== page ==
Asked if he could have toyed with the defensive coverage a year ago, Sims answered, “Not at all.”
Going back to January and continuing through the summer months, Sims practically has been a resident of offensive coordinator Dave Patenaude’s office, reviewing game video from his freshman season.
“One thing I try not to do is watch the good plays,” Sims said. “I try not to do that. I just look at everything I did wrong.”
There was enough of that. Sims threw 13 interceptions – second most in the ACC – and his 54.9% completion percentage was second lowest among Power 5 quarterbacks with at least 200 attempts. He also threw for 13 touchdowns, ran for six and had four games of 200 yards passing, showing dazzling playmaking ability with his arm and legs.
The interception total does merit some context, as Sims seemed to suffer from more than his share of unlucky bounces and tipped passes that turned into interceptions. When this subject was broached, Sims laughed and agreed, “I didn’t throw 13 interceptions. I don’t really like to use that as an excuse, but sometimes you can’t control everything.”
Georgia Tech quarterback Jeff Sims addresses media at the ACC Football Kickoff in Charlotte, N.C. (Grant Halverson for the Atlantic Coast Conference)
Credit: Grant Halverson/Atlantic Coast Conference
Credit: Grant Halverson/Atlantic Coast Conference
The mistakes were understandable. Not only was Sims starting as a freshman, but he didn’t have the benefit of being able to throw with his receivers in the summer because of the pandemic, not to mention spring practice (after arriving as an early enrollee) was cut short. Shortcomings by his teammates also contributed.
Sims acknowledged he was guilty of mental errors, which sometimes got in his head.
“So this year, I’m focused on just going out there and playing and having a good time like I always do,” he said.
This summer, he has thrown daily with Jackets receivers, sometimes twice a day. He has thrown to them as they work on routes without any defensive pressure and in 7-on-7 drills. On top of learning the scheme better, he has also learned his receivers better.
“I know if I say 10 yards, (Adonicas Sanders) is going to get to 10 yards, and I know how fast he’s going to get to 10 yards,” Sims said. “Same with Malachi (Carter) and same with all the other receivers. Like, I know Kyric (McGowan), he’s a little bit faster than most of the other receivers, so I know I’ve got to quicken my process up with him.”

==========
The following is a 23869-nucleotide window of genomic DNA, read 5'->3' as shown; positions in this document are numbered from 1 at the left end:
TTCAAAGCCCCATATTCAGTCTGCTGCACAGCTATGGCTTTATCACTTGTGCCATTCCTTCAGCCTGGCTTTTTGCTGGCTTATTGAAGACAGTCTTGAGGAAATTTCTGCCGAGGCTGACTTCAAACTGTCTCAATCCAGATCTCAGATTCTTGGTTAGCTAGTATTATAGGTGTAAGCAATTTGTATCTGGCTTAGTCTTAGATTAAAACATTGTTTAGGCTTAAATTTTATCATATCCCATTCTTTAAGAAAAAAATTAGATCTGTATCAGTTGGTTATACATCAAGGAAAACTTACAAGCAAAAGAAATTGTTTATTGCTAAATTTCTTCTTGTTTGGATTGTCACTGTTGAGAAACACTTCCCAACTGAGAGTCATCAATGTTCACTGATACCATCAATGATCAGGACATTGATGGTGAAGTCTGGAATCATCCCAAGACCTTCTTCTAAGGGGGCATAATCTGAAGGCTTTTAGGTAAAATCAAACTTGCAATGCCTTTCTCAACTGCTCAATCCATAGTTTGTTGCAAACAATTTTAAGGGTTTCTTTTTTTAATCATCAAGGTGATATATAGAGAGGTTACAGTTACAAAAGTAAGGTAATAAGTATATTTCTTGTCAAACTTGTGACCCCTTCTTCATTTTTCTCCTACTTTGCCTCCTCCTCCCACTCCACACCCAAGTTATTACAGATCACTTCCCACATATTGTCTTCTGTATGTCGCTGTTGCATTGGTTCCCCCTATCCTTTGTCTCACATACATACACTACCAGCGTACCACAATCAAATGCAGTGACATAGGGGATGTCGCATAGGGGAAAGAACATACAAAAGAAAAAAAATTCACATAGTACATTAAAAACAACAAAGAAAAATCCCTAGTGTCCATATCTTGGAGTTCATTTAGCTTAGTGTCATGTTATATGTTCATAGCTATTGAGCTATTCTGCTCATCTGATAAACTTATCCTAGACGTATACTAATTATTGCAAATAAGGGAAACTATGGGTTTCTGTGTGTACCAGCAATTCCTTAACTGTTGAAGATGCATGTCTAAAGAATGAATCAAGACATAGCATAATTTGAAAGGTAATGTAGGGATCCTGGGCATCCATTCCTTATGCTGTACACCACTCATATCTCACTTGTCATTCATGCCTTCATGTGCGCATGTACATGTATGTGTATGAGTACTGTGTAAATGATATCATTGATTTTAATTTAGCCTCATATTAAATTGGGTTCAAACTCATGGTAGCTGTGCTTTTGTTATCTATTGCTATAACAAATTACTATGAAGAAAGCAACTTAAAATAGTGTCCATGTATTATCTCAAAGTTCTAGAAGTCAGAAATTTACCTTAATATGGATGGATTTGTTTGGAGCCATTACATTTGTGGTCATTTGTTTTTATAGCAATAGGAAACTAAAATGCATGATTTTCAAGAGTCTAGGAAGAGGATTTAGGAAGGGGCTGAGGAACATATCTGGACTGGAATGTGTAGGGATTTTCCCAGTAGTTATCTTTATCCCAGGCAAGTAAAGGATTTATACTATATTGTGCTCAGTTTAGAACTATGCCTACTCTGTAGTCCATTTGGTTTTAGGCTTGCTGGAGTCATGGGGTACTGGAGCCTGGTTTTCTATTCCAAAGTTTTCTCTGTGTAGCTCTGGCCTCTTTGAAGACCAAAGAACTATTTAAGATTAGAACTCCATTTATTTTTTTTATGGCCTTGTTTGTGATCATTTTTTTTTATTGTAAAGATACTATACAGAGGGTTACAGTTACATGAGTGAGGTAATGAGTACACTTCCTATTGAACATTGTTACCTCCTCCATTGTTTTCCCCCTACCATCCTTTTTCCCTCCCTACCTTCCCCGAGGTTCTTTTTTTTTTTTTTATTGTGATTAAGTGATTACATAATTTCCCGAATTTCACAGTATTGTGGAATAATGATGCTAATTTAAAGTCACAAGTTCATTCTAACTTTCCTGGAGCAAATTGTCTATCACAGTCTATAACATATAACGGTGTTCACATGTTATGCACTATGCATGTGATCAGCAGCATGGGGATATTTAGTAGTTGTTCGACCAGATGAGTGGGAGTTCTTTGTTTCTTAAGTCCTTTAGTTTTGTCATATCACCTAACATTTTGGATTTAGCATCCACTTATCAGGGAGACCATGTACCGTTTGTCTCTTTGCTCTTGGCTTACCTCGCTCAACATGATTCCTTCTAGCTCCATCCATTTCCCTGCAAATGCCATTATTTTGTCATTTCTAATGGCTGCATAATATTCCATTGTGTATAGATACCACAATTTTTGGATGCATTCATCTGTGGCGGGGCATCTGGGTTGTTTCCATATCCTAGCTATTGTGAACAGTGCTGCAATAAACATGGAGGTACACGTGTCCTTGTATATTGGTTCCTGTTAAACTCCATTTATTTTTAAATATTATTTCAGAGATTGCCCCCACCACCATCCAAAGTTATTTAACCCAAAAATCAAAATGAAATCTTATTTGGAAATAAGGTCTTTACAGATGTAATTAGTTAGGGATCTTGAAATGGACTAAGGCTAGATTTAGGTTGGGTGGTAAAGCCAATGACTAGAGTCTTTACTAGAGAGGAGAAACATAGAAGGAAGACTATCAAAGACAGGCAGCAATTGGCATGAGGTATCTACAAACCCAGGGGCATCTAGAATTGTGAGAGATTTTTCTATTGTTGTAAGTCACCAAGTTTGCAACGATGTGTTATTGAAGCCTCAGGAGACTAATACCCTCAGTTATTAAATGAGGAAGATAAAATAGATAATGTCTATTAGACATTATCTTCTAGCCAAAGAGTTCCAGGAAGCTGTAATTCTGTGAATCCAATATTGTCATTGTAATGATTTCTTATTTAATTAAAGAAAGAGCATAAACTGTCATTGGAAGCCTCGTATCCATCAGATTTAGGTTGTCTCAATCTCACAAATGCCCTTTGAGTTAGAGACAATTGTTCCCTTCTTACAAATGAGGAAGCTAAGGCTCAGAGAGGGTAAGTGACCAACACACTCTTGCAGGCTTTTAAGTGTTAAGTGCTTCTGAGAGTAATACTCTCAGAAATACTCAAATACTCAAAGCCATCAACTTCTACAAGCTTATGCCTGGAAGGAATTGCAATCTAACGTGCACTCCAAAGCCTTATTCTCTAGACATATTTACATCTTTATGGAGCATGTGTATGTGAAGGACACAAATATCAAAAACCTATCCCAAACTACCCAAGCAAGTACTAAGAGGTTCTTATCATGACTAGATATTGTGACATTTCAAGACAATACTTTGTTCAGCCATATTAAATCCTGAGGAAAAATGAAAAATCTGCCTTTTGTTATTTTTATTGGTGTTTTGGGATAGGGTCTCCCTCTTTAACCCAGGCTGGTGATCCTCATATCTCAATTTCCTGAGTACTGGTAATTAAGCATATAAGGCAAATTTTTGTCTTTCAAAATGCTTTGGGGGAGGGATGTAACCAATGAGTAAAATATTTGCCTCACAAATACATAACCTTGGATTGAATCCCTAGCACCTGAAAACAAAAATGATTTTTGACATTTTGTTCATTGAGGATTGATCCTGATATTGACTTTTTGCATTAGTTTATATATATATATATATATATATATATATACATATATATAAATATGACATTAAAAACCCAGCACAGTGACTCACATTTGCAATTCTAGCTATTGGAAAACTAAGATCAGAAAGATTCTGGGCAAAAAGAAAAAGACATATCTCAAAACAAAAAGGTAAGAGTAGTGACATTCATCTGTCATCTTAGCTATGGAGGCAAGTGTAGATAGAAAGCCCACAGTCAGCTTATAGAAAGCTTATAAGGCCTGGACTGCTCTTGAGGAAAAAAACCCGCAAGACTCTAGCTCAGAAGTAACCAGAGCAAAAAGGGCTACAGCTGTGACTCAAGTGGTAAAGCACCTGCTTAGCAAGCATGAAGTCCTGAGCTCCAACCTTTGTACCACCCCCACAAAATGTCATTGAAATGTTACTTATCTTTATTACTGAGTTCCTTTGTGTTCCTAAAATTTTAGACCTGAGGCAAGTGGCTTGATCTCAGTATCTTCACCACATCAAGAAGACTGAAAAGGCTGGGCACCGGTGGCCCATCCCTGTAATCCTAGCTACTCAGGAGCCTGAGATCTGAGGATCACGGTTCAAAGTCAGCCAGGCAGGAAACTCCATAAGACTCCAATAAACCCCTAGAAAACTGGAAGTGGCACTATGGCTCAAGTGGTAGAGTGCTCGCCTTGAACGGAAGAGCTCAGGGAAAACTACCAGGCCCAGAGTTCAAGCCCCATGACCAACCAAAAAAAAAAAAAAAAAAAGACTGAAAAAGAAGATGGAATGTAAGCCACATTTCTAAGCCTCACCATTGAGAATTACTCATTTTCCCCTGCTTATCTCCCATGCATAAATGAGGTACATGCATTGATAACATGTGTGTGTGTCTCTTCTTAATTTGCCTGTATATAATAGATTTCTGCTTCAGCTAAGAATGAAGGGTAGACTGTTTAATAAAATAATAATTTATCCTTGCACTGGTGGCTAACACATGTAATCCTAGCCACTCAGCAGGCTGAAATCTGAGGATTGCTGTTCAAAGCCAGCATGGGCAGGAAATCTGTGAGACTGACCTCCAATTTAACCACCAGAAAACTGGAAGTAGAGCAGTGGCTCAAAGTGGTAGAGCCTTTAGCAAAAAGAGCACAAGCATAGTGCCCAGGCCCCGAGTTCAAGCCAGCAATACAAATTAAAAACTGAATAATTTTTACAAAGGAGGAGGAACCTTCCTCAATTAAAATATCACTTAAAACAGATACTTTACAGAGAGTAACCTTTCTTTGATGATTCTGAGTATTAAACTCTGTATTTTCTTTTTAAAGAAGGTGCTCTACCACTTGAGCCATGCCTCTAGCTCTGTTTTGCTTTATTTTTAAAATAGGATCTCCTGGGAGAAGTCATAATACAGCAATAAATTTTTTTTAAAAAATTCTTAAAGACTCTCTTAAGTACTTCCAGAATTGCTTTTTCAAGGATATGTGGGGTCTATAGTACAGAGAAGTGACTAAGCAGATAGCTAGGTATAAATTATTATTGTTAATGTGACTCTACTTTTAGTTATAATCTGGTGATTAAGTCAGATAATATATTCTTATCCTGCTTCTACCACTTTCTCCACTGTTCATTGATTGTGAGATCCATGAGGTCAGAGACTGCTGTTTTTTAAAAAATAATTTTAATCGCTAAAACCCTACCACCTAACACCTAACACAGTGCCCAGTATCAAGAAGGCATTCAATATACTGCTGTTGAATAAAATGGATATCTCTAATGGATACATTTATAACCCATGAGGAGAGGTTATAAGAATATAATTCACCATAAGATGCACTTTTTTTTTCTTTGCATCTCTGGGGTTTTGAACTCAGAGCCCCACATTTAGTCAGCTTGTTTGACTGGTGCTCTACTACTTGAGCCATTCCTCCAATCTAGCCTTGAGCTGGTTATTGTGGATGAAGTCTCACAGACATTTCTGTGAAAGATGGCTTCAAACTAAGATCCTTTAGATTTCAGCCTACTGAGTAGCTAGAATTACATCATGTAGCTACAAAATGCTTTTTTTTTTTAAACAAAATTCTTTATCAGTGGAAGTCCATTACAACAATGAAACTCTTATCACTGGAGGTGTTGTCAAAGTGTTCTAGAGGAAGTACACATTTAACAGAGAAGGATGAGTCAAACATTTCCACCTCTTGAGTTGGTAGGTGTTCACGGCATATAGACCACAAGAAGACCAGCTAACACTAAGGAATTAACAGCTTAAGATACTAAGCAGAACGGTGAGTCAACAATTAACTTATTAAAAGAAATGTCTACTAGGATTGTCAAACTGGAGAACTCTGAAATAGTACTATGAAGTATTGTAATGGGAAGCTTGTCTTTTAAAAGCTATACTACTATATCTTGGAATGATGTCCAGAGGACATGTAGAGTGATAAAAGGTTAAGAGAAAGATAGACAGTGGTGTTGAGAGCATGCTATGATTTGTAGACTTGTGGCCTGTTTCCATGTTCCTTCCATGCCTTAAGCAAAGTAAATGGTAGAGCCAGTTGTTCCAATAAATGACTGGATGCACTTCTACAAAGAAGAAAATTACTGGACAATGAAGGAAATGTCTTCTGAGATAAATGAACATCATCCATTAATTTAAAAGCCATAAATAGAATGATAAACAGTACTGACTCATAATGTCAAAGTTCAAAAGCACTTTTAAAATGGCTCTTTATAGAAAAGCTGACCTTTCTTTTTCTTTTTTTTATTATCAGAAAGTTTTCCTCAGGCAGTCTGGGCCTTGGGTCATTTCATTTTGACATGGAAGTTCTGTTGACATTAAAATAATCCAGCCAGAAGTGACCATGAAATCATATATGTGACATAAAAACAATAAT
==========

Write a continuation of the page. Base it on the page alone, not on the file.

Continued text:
Then there’s the video work. Besides studying his mistakes from last season, he also has begun to look at Tech’s first five opponents of the coming season, and he also likes to analyze NFL quarterbacks Lamar Jackson (playmaking), Aaron Rodgers (game management and poise) and Russell Wilson (leadership, accuracy).
“Some days, my notepad is full,” he said. “Some days, I’m just sitting there watching it.”
Collins said that he has spotted Sims in the offensive-line meeting room watching video with line coach Brent Key, guard Ryan Johnson and center Mikey Minihan.
“One of my favorite things about him is, he’s so talented, but to have the humility to look at the things he could have done better, look at the flaws that, as a true freshman quarterback, you’re going to have, the things he needed to learn,” Collins said.
As Tech awaits the start of preseason practice, likely around Aug. 6, the sum of Sims’ progress and preparation has put him in a far different spot than a year ago.
“This year, just getting those reps in the offseason is definitely a big help because I just feel like I know a lot of stuff right now,” he said. “I feel way more comfortable, and my confidence is at an all-time high right now.”
Sims was quite happy to shine the spotlight on his teammates. He said tight ends such as Dylan Deveney and Dylan Leonard are getting more comfortable in the offense, improving in their route running and that they are “definitely going to be involved in the offense this year.” The offensive line, Sims said, “is going to be scary good this year.” The receivers, he added, “are going to do a great job this year.”
Sims himself said he aims to improve his competition percentage to at least 65%, a rate that undoubtedly would be shaped by better protection from the line and better routes by the receivers and tight ends — besides his own improvement in decision making and accuracy.
He recalled one interception, the last of four against Syracuse. He was trying to throw to the sideline to receiver Marquez Ezzard, but at the last moment tried to pull the ball back as he recognized heavy coverage. But he was unsuccessful, and the ball was underthrown, intercepted and returned for a game-breaking touchdown.
“At that point, I’ve just got to throw it,” Sims said. “That was really bad.”
With the wisdom gained from hundreds of game snaps, increased knowledge of the offense and his offseason preparation, Sims heads into his second season as a starter bearing heavy responsibility for the first winning season in Collins’ tenure, now going into its third year.
Sims declared that “it’s happening this year,” and then went one large step further.
“I’m going to get the goal as high as possible,” he said. “Anything’s realistic for me. I’m going to say we go undefeated. But that’s just me.”